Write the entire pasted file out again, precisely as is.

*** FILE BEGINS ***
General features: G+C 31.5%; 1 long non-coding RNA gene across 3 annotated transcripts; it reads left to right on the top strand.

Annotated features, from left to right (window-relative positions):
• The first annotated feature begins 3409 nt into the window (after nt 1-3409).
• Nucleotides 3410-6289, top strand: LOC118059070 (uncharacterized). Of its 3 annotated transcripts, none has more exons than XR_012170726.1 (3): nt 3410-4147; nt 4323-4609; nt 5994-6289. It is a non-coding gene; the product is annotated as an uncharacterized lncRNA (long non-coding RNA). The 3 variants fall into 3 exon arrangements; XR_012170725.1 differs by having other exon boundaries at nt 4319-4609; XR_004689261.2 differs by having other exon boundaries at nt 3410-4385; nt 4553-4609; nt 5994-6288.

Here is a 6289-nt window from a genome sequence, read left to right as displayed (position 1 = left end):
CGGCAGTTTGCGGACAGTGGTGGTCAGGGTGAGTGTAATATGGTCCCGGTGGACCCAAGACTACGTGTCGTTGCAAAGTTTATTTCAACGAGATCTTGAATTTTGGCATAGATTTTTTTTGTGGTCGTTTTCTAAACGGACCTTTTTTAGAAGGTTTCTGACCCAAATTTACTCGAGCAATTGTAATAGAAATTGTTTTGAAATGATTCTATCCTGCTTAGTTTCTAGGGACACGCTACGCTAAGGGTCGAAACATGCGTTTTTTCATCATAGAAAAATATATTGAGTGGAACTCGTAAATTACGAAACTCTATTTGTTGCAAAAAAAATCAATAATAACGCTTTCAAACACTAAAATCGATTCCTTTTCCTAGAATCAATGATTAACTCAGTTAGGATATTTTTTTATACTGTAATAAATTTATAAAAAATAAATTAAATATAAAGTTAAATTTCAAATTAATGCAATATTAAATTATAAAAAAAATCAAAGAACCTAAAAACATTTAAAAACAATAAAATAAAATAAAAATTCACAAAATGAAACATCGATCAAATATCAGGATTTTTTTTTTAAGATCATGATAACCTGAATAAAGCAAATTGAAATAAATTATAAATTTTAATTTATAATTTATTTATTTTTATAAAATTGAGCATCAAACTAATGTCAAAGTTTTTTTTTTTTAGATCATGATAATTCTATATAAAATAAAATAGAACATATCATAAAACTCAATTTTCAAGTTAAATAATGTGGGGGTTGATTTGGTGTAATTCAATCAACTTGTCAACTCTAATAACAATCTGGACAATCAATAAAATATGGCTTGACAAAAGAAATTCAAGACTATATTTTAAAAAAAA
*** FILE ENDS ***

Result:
General features: G+C 31.5%; 1 long non-coding RNA gene across 3 annotated transcripts; it reads left to right on the top strand.

Annotated features, from left to right (window-relative positions):
• The first annotated feature begins 3409 nt into the window (after nt 1-3409).
• Nucleotides 3410-6289, top strand: LOC118059070 (uncharacterized). Of its 3 annotated transcripts, none has more exons than XR_012170726.1 (3): nt 3410-4147; nt 4323-4609; nt 5994-6289. It is a non-coding gene; the product is annotated as an uncharacterized lncRNA (long non-coding RNA). The 3 variants fall into 3 exon arrangements; XR_012170725.1 differs by having other exon boundaries at nt 4319-4609; XR_004689261.2 differs by having other exon boundaries at nt 3410-4385; nt 4553-4609; nt 5994-6288.

Here is a 6289-nt window from a genome sequence, read left to right as displayed (position 1 = left end):
CGGCAGTTTGCGGACAGTGGTGGTCAGGGTGAGTGTAATATGGTCCCGGTGGACCCAAGACTACGTGTCGTTGCAAAGTTTATTTCAACGAGATCTTGAATTTTGGCATAGATTTTTTTTGTGGTCGTTTTCTAAACGGACCTTTTTTAGAAGGTTTCTGACCCAAATTTACTCGAGCAATTGTAATAGAAATTGTTTTGAAATGATTCTATCCTGCTTAGTTTCTAGGGACACGCTACGCTAAGGGTCGAAACATGCGTTTTTTCATCATAGAAAAATATATTGAGTGGAACTCGTAAATTACGAAACTCTATTTGTTGCAAAAAAAATCAATAATAACGCTTTCAAACACTAAAATCGATTCCTTTTCCTAGAATCAATGATTAACTCAGTTAGGATATTTTTTTATACTGTAATAAATTTATAAAAAATAAATTAAATATAAAGTTAAATTTCAAATTAATGCAATATTAAATTATAAAAAAAATCAAAGAACCTAAAAACATTTAAAAACAATAAAATAAAATAAAAATTCACAAAATGAAACATCGATCAAATATCAGGATTTTTTTTTTAAGATCATGATAACCTGAATAAAGCAAATTGAAATAAATTATAAATTTTAATTTATAATTTATTTATTTTTATAAAATTGAGCATCAAACTAATGTCAAAGTTTTTTTTTTTTAGATCATGATAATTCTATATAAAATAAAATAGAACATATCATAAAACTCAATTTTCAAGTTAAATAATGTGGGGGTTGATTTGGTGTAATTCAATCAACTTGTCAACTCTAATAACAATCTGGACAATCAATAAAATATGGCTTGACAAAAGAAATTCAAGACTATATTTTAAAAAAAA